Photo credit: Flickr / United Nations Photo

Swara sacrifice

Swara is the practice of giving your daughter or other female relative in marriage to an enemy in order to make peace and end feuds within and between families. It’s a historic part of Pashtun culture.

Parveen‘s marriage took place when she was ten years old. Her grandfather’s father had been accused of his uncle’s murder. He had fled to another village to seek protection and planned to live there. After the great grandfathers death, the sons of the uncle kept this grudge alive and day-by-day this grew harder. When the grandsons matured, they decided to end the feud. They consulted with the village elders. All the elders of the village gathered together and reached a customary decision that they should give a girl in marriage and thirty thousand rupees. The amount was large.

Parveen was very young – just ten years old at the time – so she didn’t know what was happening to her. She had been married and her life was now full of complications. From that point on, she has endured their grievances over her great-grandfather’s crimes. She cannot meet her parents without the permission of her in-laws. I am not broaching this topic simply to tell a story.  My goal is to end these harmful customs and to change this culture.

Swara is a form of domestic violence against women that has been going on for years. Everyone deserves the chance to live a prosperous life, and to have opportunities to do something for themselves and others. The decision to get married should be a person’s own choice and sometimes, younger people’s decisions are better than those made by their elders. Parveen’s family may have rid themselves of the problem of the feud, but they did so by putting their daughter in hell.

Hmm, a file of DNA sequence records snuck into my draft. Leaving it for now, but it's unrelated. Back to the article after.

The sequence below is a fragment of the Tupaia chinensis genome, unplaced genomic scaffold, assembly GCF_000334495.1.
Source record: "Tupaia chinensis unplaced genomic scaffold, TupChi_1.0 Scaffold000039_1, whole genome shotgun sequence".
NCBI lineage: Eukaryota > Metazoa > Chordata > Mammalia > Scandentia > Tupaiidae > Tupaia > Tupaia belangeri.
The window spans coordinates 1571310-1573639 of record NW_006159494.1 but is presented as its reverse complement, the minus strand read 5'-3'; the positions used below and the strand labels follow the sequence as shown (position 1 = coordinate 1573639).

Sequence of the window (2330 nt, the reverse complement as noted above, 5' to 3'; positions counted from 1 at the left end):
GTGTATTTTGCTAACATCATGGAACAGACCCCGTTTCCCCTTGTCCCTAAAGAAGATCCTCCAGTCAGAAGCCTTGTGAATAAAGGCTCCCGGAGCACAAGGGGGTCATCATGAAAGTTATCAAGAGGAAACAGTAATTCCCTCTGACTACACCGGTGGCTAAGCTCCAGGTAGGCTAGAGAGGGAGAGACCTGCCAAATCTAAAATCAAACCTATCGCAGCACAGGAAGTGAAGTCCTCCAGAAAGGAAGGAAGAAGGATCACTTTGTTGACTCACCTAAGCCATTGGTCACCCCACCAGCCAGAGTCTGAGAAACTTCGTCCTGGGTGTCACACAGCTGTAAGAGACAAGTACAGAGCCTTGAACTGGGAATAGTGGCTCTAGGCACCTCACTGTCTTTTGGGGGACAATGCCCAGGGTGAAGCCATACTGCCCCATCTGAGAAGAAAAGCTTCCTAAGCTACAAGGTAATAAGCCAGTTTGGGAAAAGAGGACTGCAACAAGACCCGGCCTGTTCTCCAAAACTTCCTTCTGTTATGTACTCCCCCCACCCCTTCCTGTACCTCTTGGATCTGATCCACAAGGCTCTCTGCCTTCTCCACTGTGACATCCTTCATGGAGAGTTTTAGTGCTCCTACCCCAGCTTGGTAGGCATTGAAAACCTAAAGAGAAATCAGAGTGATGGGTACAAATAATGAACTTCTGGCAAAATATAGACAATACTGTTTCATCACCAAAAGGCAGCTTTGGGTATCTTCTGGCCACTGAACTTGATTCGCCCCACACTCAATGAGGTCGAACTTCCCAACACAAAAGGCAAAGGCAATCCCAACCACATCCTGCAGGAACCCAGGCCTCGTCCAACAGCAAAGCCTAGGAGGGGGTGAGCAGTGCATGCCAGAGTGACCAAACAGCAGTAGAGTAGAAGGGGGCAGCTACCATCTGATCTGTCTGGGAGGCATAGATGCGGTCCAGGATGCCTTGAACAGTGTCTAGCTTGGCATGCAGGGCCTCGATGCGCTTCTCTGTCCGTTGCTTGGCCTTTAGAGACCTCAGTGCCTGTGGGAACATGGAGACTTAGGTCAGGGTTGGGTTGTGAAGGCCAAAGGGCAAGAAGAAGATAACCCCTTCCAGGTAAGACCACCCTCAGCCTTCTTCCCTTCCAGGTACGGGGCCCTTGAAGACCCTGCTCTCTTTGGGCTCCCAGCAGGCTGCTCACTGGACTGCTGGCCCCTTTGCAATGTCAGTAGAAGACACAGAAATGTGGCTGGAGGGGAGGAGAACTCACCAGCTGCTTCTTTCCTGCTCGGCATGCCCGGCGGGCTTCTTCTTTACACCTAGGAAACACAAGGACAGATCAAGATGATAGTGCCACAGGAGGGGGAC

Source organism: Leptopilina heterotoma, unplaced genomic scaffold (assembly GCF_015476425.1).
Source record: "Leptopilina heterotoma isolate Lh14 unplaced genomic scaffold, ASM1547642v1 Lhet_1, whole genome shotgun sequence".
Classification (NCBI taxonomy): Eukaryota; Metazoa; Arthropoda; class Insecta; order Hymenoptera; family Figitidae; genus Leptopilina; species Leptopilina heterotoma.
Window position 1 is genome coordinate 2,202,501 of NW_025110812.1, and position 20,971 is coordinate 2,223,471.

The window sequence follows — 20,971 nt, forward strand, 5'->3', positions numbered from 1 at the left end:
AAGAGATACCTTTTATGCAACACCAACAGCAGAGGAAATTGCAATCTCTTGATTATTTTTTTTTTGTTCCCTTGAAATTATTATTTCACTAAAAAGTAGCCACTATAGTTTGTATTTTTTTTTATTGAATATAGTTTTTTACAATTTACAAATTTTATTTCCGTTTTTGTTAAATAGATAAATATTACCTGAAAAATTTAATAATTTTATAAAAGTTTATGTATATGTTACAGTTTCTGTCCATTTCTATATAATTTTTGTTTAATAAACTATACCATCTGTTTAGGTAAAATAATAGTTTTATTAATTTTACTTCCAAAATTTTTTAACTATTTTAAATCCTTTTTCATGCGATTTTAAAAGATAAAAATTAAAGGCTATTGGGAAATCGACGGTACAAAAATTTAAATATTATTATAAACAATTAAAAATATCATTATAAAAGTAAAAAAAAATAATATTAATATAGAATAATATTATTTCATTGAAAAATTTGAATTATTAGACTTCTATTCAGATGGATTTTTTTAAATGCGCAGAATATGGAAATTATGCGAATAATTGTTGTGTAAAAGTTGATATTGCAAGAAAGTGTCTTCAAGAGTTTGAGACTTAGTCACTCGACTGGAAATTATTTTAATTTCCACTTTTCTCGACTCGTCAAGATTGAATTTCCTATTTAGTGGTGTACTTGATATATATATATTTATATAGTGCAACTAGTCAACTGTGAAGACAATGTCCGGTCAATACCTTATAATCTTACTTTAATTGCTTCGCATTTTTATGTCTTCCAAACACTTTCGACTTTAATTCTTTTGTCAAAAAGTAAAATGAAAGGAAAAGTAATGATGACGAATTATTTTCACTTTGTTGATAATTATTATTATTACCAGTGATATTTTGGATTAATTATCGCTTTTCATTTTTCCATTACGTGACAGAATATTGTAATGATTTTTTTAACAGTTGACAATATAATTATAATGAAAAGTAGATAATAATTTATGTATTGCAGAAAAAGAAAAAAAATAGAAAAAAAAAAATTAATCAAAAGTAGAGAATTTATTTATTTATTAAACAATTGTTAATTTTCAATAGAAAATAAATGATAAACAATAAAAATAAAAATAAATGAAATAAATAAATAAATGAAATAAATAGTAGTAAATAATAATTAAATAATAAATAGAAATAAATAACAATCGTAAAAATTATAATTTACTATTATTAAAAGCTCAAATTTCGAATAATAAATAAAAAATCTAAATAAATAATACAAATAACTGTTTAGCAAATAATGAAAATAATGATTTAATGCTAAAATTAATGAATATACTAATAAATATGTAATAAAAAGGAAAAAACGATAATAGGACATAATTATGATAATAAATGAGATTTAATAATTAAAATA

Now she is 35 years old and has eight daughters and two sons. She isn’t permitted to use family planning methods. Apart from her parents, nobody visits her, even though her sacrifice secured her whole family’s future. Her family are aware of her miserable life, filled with problems and anxieties, and this has become a cautionary tale. There seems no way out for her. She hasn’t got a college degree or a school certificate to get a job. She can’t live without depending on other people.

An independent woman can benefit her family and become a wall protecting her family. Education is a fundamental human right and the most powerful tool to transform lives and build the world of tomorrow. There is a famous saying: ‘There are two powers in the world; one is the sword and the other is the pen. There is a great competition and rivalry between the two. There is a third power which is stronger than both: and that is the power of women.’ To access this power, we need to work together to end domestic violence and to educate women.